The original Coca-cola is seen as the biggest selling soft drink in history and the most popular product in the world. It was created on 8th of May 1884 by Doctor John. S . Pemberton and was first offered as a soda fountain drink, which was produced by mixing the cola syrup with carbonated water. Coca-cola arrived in Britain in 1900 when Charles Candler, the son of the company owner, brought a jug of the syrup with him on a holiday visit to England. He sold it using soda fountain outlets such as The London Coliseum and Selfridges, in the early 1920s.
Coca-cola is now the most readily available trade mark in the world. The word Coca-cola is even thought to be the second most widely understood word in the world after ‘OK’. I have done an analysis of two poster adverts from the company; Coca-cola. The first one is an older one from the 1940s when the war was on and the second one is quite recent as it is from 2004. The first poster consists of; a picture of a lady sat in a chair wearing a white dress, in her hand she is holding a glass of Coca-cola. On the table in front of her is another full glass.
It looks as if she is waiting for someone to join her. The target audience for the poster would have been men because she is trying to attract them, and women because they will admire her and will drink it to be like her. The language is indirect due to the fact that it only has the logo on it and no other text. The main colours on the poster are red for love and white for purity. The white Coca-cola logo is in the top left hand corner and it is of a medium size. The poster was released in the 1940’s when the Second World War was going on.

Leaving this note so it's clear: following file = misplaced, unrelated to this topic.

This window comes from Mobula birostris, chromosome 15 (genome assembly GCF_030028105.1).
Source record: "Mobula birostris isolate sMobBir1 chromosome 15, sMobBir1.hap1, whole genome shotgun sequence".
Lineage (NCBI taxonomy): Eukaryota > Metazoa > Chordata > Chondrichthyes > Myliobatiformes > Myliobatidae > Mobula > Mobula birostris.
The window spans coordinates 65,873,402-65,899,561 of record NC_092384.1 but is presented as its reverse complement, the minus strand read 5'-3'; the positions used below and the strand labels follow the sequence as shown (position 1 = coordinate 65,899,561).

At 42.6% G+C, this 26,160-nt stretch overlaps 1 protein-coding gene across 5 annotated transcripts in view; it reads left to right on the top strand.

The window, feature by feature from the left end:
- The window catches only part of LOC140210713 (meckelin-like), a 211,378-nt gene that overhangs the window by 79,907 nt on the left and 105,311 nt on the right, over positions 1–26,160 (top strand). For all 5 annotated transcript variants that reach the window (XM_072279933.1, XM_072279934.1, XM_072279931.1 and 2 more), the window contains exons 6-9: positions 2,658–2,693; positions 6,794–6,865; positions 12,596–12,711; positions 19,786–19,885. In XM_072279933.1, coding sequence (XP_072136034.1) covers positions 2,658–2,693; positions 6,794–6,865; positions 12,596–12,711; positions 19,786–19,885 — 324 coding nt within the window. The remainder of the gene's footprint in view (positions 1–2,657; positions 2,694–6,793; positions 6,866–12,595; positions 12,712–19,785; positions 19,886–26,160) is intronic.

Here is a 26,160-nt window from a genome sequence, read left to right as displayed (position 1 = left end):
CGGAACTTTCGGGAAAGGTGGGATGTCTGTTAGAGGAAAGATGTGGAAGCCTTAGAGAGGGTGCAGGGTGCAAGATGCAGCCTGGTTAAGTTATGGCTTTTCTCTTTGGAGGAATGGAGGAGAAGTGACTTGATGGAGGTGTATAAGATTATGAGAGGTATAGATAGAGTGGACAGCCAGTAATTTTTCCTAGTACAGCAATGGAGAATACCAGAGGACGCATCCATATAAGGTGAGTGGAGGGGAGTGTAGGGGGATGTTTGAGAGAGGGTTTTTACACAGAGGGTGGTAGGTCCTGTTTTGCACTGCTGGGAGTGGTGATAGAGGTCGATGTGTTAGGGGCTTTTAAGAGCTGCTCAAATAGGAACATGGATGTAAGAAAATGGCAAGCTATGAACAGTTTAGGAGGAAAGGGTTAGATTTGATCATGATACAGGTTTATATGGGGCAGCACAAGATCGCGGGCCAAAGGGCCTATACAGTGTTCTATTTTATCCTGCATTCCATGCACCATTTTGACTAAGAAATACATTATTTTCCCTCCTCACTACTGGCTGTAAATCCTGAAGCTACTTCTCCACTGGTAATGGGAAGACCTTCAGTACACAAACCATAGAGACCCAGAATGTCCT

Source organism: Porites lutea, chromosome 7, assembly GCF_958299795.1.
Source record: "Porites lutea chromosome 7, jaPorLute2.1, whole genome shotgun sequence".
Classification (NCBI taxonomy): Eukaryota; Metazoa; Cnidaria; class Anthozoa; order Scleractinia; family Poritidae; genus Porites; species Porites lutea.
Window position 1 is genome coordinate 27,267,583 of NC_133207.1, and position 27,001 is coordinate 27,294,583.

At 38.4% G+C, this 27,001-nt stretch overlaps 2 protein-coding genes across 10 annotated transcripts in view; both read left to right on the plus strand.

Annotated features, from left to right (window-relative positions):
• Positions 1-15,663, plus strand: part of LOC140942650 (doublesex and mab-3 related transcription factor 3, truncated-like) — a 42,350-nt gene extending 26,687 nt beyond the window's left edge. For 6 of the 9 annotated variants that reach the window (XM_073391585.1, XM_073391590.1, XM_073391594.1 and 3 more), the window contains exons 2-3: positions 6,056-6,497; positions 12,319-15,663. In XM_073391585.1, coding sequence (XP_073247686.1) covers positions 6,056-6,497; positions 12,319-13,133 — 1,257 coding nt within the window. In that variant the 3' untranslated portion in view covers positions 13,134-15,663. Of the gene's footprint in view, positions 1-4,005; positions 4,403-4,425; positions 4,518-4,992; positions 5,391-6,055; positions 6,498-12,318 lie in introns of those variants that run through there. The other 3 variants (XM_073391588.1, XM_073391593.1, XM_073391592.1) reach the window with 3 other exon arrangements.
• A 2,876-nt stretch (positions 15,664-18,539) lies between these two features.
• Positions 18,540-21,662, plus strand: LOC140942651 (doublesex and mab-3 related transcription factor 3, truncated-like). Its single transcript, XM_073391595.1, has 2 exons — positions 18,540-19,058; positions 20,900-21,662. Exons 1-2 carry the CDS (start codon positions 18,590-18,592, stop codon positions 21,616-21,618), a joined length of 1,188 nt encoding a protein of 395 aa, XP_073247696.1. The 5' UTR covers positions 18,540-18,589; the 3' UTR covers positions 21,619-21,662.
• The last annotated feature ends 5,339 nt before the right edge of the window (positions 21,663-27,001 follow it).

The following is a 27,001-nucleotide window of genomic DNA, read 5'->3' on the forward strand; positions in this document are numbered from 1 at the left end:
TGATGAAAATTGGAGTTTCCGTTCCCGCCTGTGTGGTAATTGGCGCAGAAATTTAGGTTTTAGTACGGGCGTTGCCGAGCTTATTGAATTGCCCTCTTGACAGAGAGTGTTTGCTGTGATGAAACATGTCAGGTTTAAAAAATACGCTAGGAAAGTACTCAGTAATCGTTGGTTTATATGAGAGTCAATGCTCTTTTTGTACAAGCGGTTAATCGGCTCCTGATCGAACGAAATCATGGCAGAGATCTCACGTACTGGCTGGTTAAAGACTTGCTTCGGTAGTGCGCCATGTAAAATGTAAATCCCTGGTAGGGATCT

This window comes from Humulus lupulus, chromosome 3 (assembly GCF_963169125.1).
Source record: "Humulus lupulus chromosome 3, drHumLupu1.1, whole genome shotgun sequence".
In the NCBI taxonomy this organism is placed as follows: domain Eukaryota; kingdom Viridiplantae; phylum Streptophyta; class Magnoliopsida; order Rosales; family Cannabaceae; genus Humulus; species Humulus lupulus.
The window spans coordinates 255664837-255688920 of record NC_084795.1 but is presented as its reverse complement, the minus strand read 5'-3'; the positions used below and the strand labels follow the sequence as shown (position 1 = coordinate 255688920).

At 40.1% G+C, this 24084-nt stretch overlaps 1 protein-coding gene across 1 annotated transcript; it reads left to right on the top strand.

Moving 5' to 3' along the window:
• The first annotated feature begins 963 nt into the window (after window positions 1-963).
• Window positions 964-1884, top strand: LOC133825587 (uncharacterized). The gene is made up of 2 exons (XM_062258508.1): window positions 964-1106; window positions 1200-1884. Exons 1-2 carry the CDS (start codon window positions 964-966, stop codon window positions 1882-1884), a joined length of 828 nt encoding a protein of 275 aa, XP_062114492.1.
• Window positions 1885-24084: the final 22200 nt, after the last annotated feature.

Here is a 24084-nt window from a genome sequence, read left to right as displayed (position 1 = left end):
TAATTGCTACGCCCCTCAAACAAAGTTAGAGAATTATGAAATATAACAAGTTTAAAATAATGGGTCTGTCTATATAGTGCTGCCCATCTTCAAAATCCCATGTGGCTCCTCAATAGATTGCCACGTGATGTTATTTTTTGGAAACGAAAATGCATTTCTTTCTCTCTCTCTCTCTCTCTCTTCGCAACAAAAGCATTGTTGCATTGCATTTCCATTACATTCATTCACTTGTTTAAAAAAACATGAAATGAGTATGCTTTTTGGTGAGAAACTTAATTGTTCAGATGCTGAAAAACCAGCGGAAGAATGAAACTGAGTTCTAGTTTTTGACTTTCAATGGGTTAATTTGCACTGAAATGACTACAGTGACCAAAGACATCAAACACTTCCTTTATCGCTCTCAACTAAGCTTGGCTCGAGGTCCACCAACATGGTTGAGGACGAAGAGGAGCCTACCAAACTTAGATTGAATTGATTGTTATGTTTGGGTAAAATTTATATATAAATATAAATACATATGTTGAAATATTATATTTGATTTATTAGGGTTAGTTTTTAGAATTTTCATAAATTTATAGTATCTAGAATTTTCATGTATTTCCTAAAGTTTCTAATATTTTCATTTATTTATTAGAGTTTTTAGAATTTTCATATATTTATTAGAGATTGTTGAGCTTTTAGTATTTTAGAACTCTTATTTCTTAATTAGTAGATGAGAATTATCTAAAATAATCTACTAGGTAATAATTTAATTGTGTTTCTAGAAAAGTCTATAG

Even though the poster will have been seen by the general public TV advertising would not have been possible because the BBC was not broadcasting during the war. In those days only upper class and rich people would have TVs although there were some in restaurants and hotels. I have also analysed a coca-cola poster from 2004. The main colours are also red for love white for purity and yellow for happiness. The colour scheme is basically the same as the other one except for the fact that it has yellow on it and the other doesn’t and also the 2004 advert has better graphics.
Across the bottom there is a wave pattern consisting of white and yellow with grey bubbles. It looks as if the coke is swirling across the bottom of the poster. There are bubbles floating around giving a fizzy feel to it. This advert and the 1940s one are quite similar in some ways but they are also different due to the fact that the older one uses a photograph and the 2004 one uses just graphics. Neither of them uses any other text except for the company logo because everyone knows what Coca-cola is.
94% of the world’s population have heard of the name, logo or company and colours. In conclusion I think that the two adverts differ greatly due to the fact that the older one is a photograph and the graphics aren’t as good as the newer one. The newer one is definitely the most eye-catching one because the colour scheme is much brighter and also it is for a wider age range so smaller children and older people can also interested in it, whereas the other one only people aged 16-30 years would be affected to the adverts true meaning.